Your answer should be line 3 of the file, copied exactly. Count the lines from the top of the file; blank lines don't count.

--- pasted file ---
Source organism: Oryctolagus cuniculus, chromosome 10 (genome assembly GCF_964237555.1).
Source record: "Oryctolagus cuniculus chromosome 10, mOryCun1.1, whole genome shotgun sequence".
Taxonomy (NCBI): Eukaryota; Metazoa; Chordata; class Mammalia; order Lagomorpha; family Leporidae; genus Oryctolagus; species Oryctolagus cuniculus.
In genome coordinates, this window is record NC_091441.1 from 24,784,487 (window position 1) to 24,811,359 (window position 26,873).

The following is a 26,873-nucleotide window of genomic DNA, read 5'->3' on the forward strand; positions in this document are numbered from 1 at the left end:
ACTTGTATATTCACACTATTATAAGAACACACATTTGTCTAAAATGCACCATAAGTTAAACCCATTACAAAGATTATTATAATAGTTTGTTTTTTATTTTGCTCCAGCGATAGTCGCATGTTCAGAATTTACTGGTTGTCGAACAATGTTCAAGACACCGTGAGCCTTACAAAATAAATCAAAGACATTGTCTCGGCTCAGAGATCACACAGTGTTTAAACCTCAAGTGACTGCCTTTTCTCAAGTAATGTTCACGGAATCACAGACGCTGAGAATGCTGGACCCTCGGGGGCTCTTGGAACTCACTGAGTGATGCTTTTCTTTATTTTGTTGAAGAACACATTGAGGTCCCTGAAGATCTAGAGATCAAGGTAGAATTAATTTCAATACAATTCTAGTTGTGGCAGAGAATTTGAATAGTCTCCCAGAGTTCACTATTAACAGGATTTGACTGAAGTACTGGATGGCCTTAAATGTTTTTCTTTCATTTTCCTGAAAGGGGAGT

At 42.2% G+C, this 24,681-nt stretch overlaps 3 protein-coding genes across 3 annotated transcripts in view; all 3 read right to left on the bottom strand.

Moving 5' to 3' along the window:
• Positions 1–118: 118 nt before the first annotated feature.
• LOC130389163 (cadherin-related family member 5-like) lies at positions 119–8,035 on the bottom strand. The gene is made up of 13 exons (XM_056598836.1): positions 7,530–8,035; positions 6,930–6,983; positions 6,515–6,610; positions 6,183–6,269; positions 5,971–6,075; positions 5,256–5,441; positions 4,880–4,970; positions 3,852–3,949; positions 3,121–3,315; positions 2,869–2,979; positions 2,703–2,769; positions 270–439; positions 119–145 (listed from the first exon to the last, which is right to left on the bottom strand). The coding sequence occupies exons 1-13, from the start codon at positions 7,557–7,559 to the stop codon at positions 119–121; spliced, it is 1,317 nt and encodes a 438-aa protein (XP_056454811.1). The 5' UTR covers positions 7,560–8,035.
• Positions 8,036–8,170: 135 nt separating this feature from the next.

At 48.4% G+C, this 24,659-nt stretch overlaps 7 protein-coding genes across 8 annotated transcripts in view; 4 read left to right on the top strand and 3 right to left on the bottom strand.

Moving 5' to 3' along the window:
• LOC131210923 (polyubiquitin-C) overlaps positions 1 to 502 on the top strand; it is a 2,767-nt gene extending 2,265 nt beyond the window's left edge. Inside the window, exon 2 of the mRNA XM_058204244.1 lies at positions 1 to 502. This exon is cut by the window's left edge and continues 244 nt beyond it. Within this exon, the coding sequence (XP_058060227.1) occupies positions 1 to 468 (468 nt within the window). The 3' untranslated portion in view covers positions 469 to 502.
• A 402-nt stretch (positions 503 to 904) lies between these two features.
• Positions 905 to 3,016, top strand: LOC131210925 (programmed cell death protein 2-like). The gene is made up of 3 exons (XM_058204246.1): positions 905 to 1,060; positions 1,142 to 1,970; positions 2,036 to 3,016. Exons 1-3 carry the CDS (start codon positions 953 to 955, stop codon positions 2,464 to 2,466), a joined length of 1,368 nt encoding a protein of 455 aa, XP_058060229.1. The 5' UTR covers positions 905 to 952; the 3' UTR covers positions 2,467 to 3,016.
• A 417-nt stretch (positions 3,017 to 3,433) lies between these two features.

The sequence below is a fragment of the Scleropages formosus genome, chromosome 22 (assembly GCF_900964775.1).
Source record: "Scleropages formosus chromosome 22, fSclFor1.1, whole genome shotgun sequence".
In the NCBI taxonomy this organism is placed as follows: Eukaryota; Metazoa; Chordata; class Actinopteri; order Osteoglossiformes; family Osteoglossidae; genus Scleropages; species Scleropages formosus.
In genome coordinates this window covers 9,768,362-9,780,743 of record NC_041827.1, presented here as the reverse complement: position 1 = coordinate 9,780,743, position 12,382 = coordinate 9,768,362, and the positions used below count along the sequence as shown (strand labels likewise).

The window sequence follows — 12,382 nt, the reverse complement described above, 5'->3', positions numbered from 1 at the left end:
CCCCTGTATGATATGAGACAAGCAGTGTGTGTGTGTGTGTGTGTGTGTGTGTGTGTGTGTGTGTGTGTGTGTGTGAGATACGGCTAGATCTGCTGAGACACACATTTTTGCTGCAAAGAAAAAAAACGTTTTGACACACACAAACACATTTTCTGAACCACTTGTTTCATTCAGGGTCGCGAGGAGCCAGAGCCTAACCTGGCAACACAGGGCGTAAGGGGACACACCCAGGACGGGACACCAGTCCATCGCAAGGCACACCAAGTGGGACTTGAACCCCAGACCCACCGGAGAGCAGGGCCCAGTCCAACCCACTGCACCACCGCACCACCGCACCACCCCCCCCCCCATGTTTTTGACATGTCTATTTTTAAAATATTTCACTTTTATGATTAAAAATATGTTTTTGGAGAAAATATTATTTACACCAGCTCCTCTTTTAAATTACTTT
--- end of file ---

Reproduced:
Taxonomy (NCBI): Eukaryota; Metazoa; Chordata; class Mammalia; order Lagomorpha; family Leporidae; genus Oryctolagus; species Oryctolagus cuniculus.